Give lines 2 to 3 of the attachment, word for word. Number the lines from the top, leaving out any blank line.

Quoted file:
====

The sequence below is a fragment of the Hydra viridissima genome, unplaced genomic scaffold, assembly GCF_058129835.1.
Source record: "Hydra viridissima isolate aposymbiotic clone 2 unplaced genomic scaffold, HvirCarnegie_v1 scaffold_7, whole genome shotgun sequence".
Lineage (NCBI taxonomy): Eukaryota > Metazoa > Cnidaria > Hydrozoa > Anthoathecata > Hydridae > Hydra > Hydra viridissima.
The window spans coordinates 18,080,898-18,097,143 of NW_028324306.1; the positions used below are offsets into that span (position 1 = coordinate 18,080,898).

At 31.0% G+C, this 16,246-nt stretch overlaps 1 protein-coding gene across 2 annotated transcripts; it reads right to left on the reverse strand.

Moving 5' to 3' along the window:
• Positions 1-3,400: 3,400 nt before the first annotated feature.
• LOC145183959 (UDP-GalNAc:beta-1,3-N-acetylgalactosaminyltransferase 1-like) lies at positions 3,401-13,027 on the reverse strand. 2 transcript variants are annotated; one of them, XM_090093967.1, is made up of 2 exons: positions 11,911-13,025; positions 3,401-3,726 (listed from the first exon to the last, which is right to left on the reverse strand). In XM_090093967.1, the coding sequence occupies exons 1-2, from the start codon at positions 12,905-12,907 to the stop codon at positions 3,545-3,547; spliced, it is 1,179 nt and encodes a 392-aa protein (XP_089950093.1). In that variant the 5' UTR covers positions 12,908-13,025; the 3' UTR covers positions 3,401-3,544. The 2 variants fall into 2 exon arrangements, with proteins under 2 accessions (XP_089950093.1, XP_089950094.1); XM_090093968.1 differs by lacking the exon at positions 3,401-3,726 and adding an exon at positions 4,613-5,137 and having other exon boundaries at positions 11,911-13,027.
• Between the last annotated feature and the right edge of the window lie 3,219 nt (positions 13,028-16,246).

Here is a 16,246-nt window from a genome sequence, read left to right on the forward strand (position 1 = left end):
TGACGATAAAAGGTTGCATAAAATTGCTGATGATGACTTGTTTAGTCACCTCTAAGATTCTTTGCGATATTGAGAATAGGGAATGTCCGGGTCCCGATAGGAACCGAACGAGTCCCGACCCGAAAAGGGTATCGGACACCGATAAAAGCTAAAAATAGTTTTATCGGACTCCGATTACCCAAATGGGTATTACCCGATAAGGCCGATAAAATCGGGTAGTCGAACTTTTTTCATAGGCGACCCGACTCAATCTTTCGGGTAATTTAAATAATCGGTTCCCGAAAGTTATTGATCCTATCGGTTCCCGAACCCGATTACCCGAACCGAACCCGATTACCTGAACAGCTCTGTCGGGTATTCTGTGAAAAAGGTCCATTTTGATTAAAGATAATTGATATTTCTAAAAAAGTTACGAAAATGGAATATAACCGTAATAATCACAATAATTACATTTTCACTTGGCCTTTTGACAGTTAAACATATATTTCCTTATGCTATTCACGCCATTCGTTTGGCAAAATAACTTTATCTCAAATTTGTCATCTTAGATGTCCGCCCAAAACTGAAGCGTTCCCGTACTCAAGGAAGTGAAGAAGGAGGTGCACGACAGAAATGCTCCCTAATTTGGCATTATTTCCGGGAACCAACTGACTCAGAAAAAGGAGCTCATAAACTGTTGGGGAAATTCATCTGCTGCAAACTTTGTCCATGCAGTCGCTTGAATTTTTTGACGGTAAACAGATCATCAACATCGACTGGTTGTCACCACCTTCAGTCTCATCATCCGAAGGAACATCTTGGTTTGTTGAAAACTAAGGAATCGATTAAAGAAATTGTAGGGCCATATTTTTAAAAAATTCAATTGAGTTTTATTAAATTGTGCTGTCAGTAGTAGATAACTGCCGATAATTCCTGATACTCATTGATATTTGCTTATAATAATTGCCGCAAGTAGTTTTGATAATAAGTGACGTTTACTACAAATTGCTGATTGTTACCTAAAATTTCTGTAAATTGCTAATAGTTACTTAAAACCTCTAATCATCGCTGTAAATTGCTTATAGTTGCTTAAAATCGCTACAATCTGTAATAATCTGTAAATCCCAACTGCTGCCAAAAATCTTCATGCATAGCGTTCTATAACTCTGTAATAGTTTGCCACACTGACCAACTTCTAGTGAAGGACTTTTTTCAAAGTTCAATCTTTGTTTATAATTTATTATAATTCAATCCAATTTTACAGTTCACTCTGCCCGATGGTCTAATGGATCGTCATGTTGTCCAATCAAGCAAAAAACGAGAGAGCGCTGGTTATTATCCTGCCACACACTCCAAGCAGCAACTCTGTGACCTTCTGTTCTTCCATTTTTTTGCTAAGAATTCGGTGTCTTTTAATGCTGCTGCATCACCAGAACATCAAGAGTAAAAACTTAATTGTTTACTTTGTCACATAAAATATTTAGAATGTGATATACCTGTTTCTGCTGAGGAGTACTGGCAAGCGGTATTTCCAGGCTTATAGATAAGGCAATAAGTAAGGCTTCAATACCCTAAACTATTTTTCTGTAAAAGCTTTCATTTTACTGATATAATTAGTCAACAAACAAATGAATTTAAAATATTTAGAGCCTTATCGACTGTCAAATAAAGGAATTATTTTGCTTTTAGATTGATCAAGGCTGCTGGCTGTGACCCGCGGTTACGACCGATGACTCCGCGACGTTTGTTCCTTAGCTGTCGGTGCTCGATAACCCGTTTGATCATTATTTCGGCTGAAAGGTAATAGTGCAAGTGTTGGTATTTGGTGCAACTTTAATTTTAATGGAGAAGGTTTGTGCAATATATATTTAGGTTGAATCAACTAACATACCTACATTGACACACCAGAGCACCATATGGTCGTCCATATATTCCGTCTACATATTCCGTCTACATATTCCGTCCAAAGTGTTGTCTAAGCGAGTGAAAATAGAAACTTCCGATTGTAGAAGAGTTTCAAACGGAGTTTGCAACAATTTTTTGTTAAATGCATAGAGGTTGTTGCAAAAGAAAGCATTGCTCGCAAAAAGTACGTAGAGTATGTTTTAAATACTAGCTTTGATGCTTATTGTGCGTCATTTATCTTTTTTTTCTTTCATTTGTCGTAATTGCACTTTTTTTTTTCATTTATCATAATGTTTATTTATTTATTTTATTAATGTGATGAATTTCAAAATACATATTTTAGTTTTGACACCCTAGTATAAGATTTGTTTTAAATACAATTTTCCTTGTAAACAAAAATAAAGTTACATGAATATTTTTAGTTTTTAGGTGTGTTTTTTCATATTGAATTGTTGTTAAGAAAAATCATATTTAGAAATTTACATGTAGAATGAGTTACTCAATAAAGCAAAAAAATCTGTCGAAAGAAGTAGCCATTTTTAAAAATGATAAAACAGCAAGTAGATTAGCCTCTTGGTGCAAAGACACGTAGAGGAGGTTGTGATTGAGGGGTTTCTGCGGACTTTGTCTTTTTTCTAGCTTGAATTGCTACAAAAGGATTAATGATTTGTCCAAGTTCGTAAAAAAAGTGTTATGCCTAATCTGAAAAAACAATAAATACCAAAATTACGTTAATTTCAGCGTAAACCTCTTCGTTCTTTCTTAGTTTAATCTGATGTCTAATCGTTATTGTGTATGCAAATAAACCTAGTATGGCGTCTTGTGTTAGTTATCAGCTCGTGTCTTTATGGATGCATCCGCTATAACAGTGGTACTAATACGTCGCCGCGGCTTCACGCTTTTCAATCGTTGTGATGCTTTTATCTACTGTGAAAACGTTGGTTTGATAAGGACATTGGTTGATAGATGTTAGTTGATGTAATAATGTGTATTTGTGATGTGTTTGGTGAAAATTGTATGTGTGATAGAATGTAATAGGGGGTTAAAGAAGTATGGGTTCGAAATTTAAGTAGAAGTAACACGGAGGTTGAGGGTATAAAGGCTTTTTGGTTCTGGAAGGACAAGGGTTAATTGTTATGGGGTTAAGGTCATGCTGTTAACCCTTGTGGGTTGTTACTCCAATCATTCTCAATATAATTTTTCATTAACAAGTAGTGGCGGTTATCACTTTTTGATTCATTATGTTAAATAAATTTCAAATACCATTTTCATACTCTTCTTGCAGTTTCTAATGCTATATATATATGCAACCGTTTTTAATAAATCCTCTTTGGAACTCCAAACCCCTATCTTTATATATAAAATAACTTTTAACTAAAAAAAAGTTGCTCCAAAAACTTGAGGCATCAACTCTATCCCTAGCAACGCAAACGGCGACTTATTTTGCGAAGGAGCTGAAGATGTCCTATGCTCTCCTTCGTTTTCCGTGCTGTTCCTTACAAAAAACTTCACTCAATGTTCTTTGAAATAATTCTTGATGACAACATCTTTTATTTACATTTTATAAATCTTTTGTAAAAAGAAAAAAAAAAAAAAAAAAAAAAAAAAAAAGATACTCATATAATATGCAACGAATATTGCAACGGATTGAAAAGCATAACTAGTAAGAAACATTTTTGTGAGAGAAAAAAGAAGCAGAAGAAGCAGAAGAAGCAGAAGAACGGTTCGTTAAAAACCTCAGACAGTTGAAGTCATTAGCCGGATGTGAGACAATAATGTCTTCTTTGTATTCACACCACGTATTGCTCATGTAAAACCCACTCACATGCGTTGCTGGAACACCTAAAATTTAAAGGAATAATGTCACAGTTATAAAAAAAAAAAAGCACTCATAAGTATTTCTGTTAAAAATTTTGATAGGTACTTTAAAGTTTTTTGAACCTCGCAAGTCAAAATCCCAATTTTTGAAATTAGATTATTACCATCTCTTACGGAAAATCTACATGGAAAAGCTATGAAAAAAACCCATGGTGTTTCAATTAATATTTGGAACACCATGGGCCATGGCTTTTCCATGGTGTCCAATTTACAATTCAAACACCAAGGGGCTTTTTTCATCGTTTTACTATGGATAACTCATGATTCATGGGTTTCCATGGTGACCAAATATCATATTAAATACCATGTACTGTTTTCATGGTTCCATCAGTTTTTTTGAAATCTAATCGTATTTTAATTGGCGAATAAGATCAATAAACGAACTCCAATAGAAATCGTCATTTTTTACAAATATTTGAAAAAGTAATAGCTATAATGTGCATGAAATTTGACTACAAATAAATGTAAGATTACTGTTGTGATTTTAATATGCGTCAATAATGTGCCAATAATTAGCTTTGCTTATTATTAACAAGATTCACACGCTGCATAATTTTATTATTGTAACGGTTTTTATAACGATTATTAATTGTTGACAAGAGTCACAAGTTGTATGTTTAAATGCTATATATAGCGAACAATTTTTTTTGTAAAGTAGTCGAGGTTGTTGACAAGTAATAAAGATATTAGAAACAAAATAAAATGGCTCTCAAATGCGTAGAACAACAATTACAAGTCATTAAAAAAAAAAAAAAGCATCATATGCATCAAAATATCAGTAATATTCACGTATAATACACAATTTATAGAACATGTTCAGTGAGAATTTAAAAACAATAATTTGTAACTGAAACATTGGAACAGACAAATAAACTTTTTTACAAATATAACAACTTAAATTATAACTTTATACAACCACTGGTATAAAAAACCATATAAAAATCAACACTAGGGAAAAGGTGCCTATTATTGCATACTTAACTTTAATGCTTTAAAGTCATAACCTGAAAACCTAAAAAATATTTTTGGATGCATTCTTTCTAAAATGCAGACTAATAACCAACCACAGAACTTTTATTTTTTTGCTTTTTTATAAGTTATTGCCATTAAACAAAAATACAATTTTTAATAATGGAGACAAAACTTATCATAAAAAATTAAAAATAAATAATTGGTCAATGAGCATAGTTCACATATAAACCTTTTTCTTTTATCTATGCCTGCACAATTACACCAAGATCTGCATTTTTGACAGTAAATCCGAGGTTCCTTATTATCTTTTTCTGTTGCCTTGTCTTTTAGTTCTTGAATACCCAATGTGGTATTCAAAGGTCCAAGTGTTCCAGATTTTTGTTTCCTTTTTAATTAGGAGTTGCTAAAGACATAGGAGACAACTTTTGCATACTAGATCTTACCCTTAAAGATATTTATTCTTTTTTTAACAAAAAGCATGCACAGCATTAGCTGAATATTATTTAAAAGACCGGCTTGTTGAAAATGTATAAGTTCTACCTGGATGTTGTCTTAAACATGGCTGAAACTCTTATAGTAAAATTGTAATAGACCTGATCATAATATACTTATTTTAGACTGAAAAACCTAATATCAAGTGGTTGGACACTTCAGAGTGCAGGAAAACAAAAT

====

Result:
Source record: "Hydra viridissima isolate aposymbiotic clone 2 unplaced genomic scaffold, HvirCarnegie_v1 scaffold_7, whole genome shotgun sequence".
Lineage (NCBI taxonomy): Eukaryota > Metazoa > Cnidaria > Hydrozoa > Anthoathecata > Hydridae > Hydra > Hydra viridissima.